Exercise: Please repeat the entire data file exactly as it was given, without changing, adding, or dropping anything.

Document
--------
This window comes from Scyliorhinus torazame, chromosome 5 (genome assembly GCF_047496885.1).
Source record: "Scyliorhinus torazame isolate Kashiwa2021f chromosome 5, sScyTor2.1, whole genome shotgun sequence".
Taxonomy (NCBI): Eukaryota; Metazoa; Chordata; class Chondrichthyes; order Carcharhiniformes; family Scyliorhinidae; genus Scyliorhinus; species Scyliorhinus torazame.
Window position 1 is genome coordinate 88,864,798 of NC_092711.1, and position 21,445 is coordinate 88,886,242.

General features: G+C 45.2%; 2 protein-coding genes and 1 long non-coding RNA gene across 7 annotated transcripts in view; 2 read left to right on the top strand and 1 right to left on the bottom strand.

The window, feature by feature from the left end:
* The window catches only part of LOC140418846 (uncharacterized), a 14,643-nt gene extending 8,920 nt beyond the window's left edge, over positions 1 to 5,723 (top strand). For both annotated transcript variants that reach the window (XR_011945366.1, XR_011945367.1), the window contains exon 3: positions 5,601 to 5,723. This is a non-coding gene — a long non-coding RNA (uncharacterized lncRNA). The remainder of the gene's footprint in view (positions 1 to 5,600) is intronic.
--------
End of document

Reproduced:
This window comes from Scyliorhinus torazame, chromosome 5 (genome assembly GCF_047496885.1).
Source record: "Scyliorhinus torazame isolate Kashiwa2021f chromosome 5, sScyTor2.1, whole genome shotgun sequence".
Taxonomy (NCBI): Eukaryota; Metazoa; Chordata; class Chondrichthyes; order Carcharhiniformes; family Scyliorhinidae; genus Scyliorhinus; species Scyliorhinus torazame.
Window position 1 is genome coordinate 88,864,798 of NC_092711.1, and position 21,445 is coordinate 88,886,242.

General features: G+C 45.2%; 2 protein-coding genes and 1 long non-coding RNA gene across 7 annotated transcripts in view; 2 read left to right on the top strand and 1 right to left on the bottom strand.

The window, feature by feature from the left end:
* The window catches only part of LOC140418846 (uncharacterized), a 14,643-nt gene extending 8,920 nt beyond the window's left edge, over positions 1 to 5,723 (top strand). For both annotated transcript variants that reach the window (XR_011945366.1, XR_011945367.1), the window contains exon 3: positions 5,601 to 5,723. This is a non-coding gene — a long non-coding RNA (uncharacterized lncRNA). The remainder of the gene's footprint in view (positions 1 to 5,600) is intronic.